Siri’s co-creator hits back at claims Siri was broken from launch


Siri IQ
"Well, you could start by not slating Siri!"
Photo: Apple

Any time you slate a product that a lot of people worked hard on, you’re bound to get some pushback.

In the wake of a recent damning report, suggesting that Siri is broken, and has pretty much been that way since the start, Siri’s co-founder Dag Kittlaus has hit back at one of the article’s claims.

Having amicably left Apple just days after the iPhone 4s launch, Kittlaus is not in a position to speak to the newer reports about Siri, such as that it is a largely directionless project that Apple is even considering tearing up and starting again.

However, what he disagrees with is a quote from former Apple executive Richard Williamson, who left the company in 2012 following the disastrous launch of Apple Maps.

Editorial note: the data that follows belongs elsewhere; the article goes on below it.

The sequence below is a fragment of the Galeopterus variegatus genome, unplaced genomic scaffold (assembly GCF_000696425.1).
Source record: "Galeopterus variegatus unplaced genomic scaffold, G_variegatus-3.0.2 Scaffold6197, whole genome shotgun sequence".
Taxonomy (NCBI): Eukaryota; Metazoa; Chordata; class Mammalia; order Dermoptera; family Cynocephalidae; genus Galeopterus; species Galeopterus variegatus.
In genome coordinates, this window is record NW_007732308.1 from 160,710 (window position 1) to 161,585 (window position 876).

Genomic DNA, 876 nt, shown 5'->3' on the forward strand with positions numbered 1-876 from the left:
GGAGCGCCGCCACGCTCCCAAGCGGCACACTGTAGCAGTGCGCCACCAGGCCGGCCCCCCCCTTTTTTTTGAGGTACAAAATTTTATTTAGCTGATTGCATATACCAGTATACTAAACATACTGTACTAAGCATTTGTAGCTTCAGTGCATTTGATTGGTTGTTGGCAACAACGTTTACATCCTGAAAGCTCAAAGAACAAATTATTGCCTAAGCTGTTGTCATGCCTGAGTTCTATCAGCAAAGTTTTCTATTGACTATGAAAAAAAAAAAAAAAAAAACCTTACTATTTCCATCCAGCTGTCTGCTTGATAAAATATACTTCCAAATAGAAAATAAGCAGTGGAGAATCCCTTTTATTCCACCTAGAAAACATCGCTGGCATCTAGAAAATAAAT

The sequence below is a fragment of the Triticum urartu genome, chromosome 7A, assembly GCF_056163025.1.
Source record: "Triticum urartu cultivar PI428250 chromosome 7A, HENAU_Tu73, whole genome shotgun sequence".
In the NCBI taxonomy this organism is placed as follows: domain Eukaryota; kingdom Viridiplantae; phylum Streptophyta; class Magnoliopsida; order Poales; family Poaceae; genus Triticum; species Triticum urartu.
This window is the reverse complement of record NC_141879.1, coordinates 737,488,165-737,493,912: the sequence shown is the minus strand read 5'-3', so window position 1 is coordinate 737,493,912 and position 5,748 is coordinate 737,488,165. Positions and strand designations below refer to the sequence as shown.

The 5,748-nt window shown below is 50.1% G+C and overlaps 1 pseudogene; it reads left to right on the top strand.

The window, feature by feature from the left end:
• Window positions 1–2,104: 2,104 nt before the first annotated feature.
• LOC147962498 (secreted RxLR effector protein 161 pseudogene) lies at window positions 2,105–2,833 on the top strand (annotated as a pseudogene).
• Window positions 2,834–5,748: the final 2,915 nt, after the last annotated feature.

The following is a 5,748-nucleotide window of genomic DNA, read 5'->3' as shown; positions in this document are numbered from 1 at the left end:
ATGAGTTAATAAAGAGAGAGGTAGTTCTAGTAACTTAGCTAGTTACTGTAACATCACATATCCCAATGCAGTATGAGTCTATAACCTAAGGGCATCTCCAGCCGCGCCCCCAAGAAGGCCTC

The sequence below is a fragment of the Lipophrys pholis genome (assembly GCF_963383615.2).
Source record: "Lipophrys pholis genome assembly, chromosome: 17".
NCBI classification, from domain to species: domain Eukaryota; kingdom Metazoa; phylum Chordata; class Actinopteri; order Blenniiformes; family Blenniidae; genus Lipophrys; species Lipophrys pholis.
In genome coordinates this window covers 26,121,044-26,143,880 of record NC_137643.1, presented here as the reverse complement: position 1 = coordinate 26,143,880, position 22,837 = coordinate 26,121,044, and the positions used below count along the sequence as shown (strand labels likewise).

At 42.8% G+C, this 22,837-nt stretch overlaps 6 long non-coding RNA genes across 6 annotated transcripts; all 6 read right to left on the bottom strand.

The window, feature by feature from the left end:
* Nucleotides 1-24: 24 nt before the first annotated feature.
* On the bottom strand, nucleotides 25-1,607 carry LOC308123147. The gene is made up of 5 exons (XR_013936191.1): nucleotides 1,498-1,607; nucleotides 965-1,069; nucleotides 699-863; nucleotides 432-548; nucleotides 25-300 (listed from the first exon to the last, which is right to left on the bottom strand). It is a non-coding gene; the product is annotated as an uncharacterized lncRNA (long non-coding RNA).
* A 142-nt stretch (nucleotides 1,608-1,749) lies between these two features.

“After launch, Siri was a disaster,” Williamson was quoted as saying in The Information‘s Siri profile. “It was slow, when it worked at all. The software was riddled with serious bugs. Those problems lie entirely with the original Siri team, certainly not me.”

On Twitter, Kittlaus responded by writing that, “This statement, wholly false, was made by the architect and head of the biggest launch disaster in Apple history, Apple Maps. In reality Siri worked great at launch but, like any new platform under unexpectedly massive load, required scaling adjustments and 24 hour workdays.”

The Information editor Jessica Lessin answered that tweet by writing, “Thanks for sharing your views publicly!”

Kittlaus went on to note that, “Siri wasn’t perfect but it was the first of its kind and set a completely new bar for conversational assistants that, ten years later, every top tech company is attempting to replicate and dominate.”

While everyone seems to agree that Siri had a few teething problems early on, though, Richard Williamson’s comments raised the ire of notable tech journalist and Apple writer Steven Levy.

“That quote is kind of amazing,” he writes. “Even if true (and I believe Dag) brazenly pushing blame to someone else for a product you were responsible for is a very bad look.”

You can read The Information‘s original report on Siri here — although it’s worth noting that it’s behind a paywall.